Northern Michigan University’s new president vows to engage rural students
- Brock Tessman, a higher education leader in Montana, will be the next Northern Michigan University president
- He has experience with increasing student retention and completion rates
- He said the university should aim to stabilize enrollment and ensure current students complete their degrees
Northern Michigan University has named a university leader from Montana as its next president.
Brock Tessman, a Michigan native, will be NMU’s 17th president, the university announced Thursday. He will start Feb. 1, the latest in a slew of leadership changes at Michigan’s 15 public universities.
Tessman is currently deputy commissioner for higher education within the Montana University System, which includes 16 schools, a combination of 2-year colleges and 4-year universities.
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NMU’s interim strategic plan outlines several goals for the university, based in Marquette, including increasing student diversity and a sense of belonging, recruiting and retaining diverse faculty and improving education opportunities for rural residents.
While in Montana, Tessman led efforts to expand college access, reduce gaps in opportunity and achievement for low-income, first-generation and Indigineous students, the news release said. He has also overseen an effort that has led to increased retention and completion rates among students.
That experience will likely prove helpful for NMU, as the state grapples with fewer high school graduates and fewer of those students going to college. NMU has a headcount of 6,970 students this fall, according to its enrollment dashboard.
That is down about 245 students from fall 2021. Since 2012, the school’s fall headcount has decreased each year except in fall 2019, according to the Michigan Association of State Universities.
At a news conference Thursday afternoon, Tessman said NMU “must play an indispensable role in supporting economic development” in the rural community. He said he hopes to meet with local business and industry leaders when he visits the campus in October.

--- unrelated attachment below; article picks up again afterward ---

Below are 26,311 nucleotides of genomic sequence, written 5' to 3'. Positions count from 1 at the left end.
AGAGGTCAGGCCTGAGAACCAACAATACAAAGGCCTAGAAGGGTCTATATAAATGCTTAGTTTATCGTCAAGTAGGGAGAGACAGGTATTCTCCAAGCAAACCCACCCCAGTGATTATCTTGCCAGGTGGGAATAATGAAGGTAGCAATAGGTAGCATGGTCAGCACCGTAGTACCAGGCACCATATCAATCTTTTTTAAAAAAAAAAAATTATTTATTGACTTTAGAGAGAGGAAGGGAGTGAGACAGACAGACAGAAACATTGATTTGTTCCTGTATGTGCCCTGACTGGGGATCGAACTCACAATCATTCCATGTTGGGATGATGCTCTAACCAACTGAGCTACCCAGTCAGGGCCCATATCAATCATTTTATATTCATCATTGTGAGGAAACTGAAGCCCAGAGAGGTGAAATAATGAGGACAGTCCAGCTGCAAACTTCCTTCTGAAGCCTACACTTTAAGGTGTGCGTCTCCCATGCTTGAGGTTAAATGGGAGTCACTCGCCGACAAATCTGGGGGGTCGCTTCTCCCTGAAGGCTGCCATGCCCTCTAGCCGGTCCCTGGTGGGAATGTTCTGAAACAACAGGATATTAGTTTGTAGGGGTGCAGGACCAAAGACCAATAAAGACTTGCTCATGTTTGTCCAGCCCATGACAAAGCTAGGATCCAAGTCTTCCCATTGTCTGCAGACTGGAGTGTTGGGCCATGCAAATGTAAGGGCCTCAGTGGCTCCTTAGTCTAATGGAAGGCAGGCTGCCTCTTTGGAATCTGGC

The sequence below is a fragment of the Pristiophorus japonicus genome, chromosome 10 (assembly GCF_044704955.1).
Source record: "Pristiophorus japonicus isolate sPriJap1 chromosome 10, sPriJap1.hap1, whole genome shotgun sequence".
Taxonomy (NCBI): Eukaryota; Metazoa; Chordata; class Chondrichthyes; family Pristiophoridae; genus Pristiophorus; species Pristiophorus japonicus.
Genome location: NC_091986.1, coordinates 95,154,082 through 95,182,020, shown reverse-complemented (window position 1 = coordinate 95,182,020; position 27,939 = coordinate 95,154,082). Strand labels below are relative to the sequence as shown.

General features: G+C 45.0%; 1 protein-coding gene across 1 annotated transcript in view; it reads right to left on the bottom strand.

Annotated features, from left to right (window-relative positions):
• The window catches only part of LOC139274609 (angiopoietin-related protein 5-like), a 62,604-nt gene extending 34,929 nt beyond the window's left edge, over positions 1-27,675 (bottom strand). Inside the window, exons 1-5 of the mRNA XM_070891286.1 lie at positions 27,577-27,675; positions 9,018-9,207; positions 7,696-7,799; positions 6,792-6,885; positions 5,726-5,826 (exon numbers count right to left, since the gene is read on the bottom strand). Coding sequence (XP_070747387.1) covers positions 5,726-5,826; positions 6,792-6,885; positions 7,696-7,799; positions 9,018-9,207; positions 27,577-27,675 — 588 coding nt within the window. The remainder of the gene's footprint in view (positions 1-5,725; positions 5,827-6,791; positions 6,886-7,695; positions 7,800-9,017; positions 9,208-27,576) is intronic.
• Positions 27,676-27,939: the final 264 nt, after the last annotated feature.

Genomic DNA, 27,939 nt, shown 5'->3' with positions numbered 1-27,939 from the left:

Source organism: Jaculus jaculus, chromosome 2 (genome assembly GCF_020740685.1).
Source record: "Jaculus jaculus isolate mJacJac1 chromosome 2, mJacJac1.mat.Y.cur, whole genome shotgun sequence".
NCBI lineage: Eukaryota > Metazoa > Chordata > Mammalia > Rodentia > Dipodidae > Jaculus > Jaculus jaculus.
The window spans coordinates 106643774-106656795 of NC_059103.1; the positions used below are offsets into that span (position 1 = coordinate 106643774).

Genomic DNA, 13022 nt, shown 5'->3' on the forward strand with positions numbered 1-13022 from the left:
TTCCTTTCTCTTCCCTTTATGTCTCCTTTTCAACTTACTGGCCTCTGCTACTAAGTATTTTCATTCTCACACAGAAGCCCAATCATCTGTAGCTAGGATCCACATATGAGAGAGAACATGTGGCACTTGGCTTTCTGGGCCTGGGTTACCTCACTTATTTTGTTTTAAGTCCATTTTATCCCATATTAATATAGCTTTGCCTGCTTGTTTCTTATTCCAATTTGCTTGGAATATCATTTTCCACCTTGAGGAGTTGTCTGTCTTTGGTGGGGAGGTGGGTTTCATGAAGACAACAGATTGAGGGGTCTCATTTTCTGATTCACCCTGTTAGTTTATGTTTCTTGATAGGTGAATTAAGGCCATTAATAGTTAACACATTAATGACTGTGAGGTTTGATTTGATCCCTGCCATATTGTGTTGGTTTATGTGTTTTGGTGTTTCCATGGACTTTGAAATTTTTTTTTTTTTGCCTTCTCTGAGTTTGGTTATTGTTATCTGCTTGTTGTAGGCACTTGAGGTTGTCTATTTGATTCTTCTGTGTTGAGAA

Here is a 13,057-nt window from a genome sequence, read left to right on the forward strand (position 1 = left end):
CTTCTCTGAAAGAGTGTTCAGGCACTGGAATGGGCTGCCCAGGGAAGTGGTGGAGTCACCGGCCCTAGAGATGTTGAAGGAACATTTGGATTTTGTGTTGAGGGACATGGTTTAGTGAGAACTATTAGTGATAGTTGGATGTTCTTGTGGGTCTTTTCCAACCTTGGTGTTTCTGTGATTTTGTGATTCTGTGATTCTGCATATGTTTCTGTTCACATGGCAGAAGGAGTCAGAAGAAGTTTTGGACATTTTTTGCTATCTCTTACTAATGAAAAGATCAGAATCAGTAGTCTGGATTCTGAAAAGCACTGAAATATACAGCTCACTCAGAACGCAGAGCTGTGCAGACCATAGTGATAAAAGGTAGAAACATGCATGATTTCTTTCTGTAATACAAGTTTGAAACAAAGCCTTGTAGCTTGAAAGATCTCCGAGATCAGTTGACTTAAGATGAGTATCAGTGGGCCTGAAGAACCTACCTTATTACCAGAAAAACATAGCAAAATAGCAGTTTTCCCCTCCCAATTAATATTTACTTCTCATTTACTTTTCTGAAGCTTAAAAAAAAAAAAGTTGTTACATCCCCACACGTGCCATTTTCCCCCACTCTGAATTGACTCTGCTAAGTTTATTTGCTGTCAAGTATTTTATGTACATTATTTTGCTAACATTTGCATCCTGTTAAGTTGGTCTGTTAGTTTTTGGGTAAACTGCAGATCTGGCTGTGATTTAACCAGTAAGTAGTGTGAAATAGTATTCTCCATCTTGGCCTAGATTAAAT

Board of Trustees Chair Steve Young echoed Tessman’s commitment to rural residents.
“One of the things we need to do, and I don't think we've done a good job of it, is nurture those relationships” with city and county leaders, Young said.
Tessman was among four finalists for the position. He will succeed interim president Kerri Schuiling. She has been the university’s leader since October 2021, after the board fired Fritz Erickson.
“The president is really more of an architect than anything else,” Tessman said. “NMU is in a fantastic place in so many ways. And really it's about building an architecture for the existing excellence to be more fully realized, enhanced in certain ways, to kind of unleash the potential that I learned a lot about during the interview process.”
Tessman told reporters the university should aim to stabilize enrollment and focus on strategies to drive “not just new student recruitment, but attracting new populations” including adult learners and transfer students.
“Our efforts moving forward will be even more squarely focused on supporting the students we do have so that they stick around, they're enrolled and counted in that headcount,” Tessman said.
“And then they achieve their dream. I mean, they have that opportunity to earn the credential they sought out to achieve and then enter the Marquette workforce, the U.P. workforce, the Michigan workforce as soon as possible, with the least amount of debt possible and equipped to make a difference right away.”
Tessman said students often leave college because they do not understand the resources available to them, whether that’s mental health resources or career development help.
He said the work NMU student advisers do was “a point of attraction” for him during the interview process.
Young, the board chair, said in a statement that Tessman’s communication skills “will be essential in working with students, faculty, staff, the board, and the community in the years ahead.”
Tessman, 46, has a bachelor's degree in international relations from Brown University. He also has a masters and doctorate degree in political science from University of Colorado at Boulder.
Before his current role in the Montana system, he was a professor of political science and dean of the Davidson Honors College at the University of Montana in Missoula. He also taught at the University of Georgia.
Tessman was born in Detroit and grew up in Plymouth, Michigan. He and his wife have two daughters.
Other universities in Michigan will also see changes in leadership soon. Santa Ono will lead the University of Michigan beginning in mid-October. George Grant Jr. will lead Saginaw Valley State University beginning in December.
Wayne State University president M. Roy Wilson announced he will leave his post next July and at least some board members at Michigan State University want current President Samuel Stanley Jr. to leave before his contract ends in 2024.
Former Grand Rapids Community College president Bill Pink began the presidency at Ferris State University in July.
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